(Bloomberg) -- European stocks fell the most in more than a month, extending losses after a record contraction in the U.S. economy added to gloomy corporate updates on the busiest day of the earnings season.
The Stoxx Europe 600 Index dropped 2.2% by the close in London, with all industry groups down aside from travel and leisure. Banks slid 4.3% for the worst performance as Lloyds Banking Group Plc tumbled after its profit was wiped out by a fresh charge for bad loans. Autos were also among the top decliners as Volkswagen AG cut its dividend, while Renault SA posted a record first-half loss.
Equities took a leg lower in afternoon trading after data showed the U.S. economy shrank 32.9% in the second quarter, while President Donald Trump floated the notion of delaying the country’s election due in November. Germany’s DAX Index slid 3.5%, dragged lower by autos and following a report that Germany’s GDP fell the most in at least half a century.
The Stoxx 600 has lost momentum since rallying to an almost five-month high on July 21, and on Thursday fell below its 50-day moving average.
“A double-digit percentage decline in the German economy and abysmal results from Lloyds have put the cat among the pigeons this morning,” said Chris Beauchamp, chief market analyst at IG. Overall, “this is a very gloomy set of updates that should give investors pause before putting more money to work in equities, at least for the time being.”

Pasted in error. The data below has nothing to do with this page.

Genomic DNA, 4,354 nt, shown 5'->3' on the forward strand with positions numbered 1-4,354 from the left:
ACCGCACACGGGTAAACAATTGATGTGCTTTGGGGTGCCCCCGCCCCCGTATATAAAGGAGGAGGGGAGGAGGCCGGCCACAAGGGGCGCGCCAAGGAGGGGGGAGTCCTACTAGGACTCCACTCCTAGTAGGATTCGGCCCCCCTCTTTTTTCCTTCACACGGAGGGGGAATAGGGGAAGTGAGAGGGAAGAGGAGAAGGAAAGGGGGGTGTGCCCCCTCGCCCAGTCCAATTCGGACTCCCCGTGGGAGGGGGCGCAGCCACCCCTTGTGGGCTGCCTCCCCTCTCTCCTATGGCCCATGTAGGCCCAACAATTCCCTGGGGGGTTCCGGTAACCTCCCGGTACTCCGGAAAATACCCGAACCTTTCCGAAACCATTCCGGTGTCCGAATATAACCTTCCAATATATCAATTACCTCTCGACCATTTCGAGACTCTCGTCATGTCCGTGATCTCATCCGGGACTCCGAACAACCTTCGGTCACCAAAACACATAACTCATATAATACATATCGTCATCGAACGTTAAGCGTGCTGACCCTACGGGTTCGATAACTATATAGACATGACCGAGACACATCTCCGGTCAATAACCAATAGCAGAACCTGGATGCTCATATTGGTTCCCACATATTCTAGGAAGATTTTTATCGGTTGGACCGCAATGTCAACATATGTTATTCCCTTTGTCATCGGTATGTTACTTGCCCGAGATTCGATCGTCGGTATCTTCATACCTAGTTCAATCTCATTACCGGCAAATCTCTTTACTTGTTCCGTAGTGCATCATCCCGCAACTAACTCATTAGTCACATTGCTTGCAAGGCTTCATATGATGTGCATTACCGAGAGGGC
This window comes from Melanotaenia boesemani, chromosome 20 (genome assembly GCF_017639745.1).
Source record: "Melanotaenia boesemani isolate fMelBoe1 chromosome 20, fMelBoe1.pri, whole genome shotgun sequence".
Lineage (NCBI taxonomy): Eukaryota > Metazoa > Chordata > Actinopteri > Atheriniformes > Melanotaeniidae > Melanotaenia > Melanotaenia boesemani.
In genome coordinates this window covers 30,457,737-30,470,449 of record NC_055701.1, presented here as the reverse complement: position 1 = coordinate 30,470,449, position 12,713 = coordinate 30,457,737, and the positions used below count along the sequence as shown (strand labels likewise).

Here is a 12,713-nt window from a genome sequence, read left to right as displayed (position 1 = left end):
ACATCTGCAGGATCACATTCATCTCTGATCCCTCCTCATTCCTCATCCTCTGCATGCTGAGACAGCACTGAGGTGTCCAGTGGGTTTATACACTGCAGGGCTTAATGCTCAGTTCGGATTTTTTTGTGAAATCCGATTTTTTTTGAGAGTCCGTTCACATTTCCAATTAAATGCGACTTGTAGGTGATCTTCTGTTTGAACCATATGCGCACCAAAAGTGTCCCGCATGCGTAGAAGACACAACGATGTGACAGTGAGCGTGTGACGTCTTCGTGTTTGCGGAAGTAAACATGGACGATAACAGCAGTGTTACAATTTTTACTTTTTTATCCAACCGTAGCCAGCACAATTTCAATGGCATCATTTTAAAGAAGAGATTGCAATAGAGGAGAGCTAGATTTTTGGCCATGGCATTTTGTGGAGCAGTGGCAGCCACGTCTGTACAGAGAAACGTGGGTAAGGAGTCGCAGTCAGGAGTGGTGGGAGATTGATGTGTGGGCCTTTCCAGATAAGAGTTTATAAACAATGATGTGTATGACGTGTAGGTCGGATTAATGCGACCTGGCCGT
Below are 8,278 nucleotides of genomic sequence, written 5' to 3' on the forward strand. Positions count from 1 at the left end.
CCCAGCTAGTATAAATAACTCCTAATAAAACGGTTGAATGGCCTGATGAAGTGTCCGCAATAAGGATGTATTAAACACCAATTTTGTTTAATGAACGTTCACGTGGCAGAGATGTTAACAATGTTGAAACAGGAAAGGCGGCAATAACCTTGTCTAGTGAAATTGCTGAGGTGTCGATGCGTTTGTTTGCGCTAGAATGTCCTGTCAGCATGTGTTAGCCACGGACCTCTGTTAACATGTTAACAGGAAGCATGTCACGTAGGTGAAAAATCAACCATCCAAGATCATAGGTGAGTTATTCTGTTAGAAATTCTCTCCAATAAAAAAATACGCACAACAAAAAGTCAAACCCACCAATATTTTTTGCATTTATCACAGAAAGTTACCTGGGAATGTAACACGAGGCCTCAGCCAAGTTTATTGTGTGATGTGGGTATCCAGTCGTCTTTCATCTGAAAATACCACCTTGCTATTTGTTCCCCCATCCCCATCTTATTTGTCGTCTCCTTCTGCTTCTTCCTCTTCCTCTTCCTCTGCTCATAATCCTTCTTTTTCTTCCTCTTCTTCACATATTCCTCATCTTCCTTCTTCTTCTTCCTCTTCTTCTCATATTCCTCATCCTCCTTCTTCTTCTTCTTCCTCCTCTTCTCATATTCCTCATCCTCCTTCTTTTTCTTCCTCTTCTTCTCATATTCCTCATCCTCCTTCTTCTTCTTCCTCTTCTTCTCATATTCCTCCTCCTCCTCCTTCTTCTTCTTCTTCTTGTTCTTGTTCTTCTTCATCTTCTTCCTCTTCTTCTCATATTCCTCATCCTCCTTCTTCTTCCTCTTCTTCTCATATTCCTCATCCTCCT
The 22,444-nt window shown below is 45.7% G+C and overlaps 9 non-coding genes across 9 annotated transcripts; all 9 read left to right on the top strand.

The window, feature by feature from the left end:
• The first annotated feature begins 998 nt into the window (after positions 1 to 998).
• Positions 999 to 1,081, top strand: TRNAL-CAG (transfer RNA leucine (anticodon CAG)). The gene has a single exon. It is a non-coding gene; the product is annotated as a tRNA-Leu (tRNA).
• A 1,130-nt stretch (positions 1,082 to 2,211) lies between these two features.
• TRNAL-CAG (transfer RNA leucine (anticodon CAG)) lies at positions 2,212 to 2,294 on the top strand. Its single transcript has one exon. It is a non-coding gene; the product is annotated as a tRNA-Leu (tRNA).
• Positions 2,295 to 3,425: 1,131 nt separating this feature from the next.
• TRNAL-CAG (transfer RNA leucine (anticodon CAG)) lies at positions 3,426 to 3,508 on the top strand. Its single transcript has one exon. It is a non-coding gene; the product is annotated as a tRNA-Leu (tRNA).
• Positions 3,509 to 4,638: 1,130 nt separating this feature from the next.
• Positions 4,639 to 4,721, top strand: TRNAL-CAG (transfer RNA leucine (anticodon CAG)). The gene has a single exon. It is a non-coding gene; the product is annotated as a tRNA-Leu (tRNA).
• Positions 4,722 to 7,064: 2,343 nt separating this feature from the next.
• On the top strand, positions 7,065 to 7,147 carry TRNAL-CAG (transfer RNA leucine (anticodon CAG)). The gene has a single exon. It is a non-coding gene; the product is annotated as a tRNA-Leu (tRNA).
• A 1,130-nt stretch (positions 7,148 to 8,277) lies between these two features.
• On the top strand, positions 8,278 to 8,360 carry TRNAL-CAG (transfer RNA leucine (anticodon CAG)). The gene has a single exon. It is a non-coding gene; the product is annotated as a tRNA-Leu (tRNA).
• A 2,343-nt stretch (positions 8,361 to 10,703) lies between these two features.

About 60 of the Stoxx 600’s companies are reporting Thursday, representing a combined market value of more than $2 trillion. The rebound in equities since March has widened a gap with the slide in the earnings outlook.
Among other notable movers, Spain’s Banco Bilbao Vizcaya Argentaria SA fell 8.1% after a slowdown at its Mexico business overshadowed a rebound at other units. Anheuser-Busch InBev NV climbed as much as 11% after sales and earnings beat estimates.
Investors are also bracing for earnings from some of the biggest U.S. tech companies, with Apple Inc., Amazon.com Inc., Alphabet Inc. and Facebook Inc. due to report their numbers after the market close. Traders largely shrugged off the Federal Reserve’s vow to use all its tools to support the economic recovery as the central bank left interest rates near zero late yesterday.
“There is no doubt that the Federal Reserve will do what it can to prop up the economy and markets –- Jerome Powell re-emphasized their continuing commitment,” said Seema Shah, chief strategist at Principal Global Investors. “But with rates already so low, monetary policy is becoming less effective at stimulating the economy.”
For more articles like this, please visit us at bloomberg.com
Subscribe now to stay ahead with the most trusted business news source.
©2020 Bloomberg L.P.